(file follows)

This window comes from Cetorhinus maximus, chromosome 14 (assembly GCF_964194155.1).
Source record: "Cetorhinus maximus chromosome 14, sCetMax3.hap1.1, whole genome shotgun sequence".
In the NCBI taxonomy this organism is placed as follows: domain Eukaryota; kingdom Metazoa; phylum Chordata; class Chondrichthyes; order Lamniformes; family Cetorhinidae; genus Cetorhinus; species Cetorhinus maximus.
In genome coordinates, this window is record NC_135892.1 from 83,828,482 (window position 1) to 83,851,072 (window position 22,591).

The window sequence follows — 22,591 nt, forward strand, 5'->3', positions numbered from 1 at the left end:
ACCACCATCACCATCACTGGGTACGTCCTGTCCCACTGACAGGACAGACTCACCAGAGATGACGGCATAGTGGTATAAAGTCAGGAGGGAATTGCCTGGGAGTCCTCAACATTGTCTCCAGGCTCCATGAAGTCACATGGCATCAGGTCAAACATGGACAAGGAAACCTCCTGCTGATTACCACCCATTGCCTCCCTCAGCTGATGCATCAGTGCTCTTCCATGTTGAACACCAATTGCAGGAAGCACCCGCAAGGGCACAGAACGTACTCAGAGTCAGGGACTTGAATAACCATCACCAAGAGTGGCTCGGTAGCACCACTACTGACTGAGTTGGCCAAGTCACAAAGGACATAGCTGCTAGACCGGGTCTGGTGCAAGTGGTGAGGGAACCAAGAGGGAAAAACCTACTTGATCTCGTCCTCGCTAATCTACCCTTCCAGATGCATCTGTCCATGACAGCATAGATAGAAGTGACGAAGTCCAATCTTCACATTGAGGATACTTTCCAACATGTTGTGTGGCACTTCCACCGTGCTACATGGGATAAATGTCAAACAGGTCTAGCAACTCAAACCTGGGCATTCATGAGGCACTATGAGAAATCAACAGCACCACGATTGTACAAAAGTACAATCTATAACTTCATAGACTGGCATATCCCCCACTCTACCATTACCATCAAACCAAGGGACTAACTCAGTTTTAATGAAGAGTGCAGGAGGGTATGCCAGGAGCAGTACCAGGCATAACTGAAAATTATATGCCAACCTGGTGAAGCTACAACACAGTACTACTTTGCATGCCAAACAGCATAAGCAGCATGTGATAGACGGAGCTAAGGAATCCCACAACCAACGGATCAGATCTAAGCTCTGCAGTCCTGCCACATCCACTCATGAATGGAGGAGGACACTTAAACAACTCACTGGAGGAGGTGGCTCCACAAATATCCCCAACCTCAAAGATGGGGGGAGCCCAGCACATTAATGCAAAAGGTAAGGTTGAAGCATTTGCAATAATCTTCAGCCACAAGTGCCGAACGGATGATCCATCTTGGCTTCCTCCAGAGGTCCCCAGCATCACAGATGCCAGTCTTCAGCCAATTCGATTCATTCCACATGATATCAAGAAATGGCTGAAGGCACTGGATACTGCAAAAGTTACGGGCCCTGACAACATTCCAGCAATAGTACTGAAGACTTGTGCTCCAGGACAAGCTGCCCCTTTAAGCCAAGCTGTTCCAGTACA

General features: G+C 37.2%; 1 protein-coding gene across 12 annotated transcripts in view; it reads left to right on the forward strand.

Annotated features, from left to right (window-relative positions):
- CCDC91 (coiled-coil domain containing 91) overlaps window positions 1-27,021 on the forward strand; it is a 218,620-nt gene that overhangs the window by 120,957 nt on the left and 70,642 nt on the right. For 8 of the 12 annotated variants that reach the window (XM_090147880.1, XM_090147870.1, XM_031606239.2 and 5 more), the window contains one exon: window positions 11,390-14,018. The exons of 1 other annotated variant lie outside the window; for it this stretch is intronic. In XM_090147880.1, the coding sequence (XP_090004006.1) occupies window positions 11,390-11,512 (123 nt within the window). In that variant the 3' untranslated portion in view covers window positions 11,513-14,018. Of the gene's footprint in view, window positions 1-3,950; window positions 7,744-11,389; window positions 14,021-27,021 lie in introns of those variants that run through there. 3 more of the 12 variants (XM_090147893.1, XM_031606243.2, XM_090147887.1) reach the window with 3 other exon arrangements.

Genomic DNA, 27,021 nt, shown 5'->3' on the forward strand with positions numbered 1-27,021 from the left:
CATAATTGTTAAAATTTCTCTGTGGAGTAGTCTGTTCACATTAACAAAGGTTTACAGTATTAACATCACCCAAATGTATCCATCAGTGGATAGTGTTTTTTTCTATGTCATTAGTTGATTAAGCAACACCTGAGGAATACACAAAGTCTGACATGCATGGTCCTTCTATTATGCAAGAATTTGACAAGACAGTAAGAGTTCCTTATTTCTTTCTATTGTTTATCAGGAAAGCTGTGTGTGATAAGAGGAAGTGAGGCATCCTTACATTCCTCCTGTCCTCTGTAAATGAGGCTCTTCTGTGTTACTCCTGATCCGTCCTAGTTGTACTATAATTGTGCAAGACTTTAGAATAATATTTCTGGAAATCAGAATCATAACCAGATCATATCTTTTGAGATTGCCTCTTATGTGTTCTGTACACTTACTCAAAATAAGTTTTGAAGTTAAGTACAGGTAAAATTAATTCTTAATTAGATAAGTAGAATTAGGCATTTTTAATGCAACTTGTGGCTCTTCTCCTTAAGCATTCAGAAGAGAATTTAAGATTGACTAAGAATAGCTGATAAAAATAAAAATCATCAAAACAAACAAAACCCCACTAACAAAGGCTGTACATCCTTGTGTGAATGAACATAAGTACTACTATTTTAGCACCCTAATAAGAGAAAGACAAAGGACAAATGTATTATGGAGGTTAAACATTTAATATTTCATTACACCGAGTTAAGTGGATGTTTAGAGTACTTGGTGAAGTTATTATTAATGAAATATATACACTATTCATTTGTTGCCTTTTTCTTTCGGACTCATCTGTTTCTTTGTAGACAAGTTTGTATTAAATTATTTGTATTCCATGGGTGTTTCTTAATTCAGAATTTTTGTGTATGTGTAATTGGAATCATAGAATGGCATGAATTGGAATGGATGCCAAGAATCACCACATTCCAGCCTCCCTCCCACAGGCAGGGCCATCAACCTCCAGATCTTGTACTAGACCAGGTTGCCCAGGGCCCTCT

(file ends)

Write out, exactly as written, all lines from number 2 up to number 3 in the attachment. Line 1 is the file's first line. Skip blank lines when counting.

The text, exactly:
Source record: "Cetorhinus maximus chromosome 14, sCetMax3.hap1.1, whole genome shotgun sequence".
In the NCBI taxonomy this organism is placed as follows: domain Eukaryota; kingdom Metazoa; phylum Chordata; class Chondrichthyes; order Lamniformes; family Cetorhinidae; genus Cetorhinus; species Cetorhinus maximus.